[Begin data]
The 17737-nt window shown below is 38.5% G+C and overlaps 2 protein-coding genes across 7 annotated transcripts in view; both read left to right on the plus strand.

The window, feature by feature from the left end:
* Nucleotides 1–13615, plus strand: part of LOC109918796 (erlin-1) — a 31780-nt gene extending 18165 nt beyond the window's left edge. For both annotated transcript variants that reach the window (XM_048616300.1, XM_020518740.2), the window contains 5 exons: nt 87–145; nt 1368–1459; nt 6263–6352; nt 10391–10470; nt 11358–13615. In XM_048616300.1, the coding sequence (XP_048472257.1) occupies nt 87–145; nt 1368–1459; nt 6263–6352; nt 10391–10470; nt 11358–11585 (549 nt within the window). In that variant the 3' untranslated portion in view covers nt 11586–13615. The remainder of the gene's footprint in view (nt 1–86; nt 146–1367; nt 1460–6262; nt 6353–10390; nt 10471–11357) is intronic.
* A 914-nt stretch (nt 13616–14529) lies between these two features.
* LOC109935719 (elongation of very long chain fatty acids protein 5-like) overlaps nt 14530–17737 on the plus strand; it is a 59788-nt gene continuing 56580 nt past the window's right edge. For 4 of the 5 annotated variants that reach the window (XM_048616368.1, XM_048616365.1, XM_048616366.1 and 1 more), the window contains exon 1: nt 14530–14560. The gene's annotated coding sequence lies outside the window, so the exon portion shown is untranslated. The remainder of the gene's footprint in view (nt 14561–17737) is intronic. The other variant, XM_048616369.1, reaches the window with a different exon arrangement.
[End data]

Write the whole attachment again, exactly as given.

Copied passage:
The 17737-nt window shown below is 38.5% G+C and overlaps 2 protein-coding genes across 7 annotated transcripts in view; both read left to right on the plus strand.

The window, feature by feature from the left end:
* Nucleotides 1–13615, plus strand: part of LOC109918796 (erlin-1) — a 31780-nt gene extending 18165 nt beyond the window's left edge. For both annotated transcript variants that reach the window (XM_048616300.1, XM_020518740.2), the window contains 5 exons: nt 87–145; nt 1368–1459; nt 6263–6352; nt 10391–10470; nt 11358–13615. In XM_048616300.1, the coding sequence (XP_048472257.1) occupies nt 87–145; nt 1368–1459; nt 6263–6352; nt 10391–10470; nt 11358–11585 (549 nt within the window). In that variant the 3' untranslated portion in view covers nt 11586–13615. The remainder of the gene's footprint in view (nt 1–86; nt 146–1367; nt 1460–6262; nt 6353–10390; nt 10471–11357) is intronic.
* A 914-nt stretch (nt 13616–14529) lies between these two features.
* LOC109935719 (elongation of very long chain fatty acids protein 5-like) overlaps nt 14530–17737 on the plus strand; it is a 59788-nt gene continuing 56580 nt past the window's right edge. For 4 of the 5 annotated variants that reach the window (XM_048616368.1, XM_048616365.1, XM_048616366.1 and 1 more), the window contains exon 1: nt 14530–14560. The gene's annotated coding sequence lies outside the window, so the exon portion shown is untranslated. The remainder of the gene's footprint in view (nt 14561–17737) is intronic. The other variant, XM_048616369.1, reaches the window with a different exon arrangement.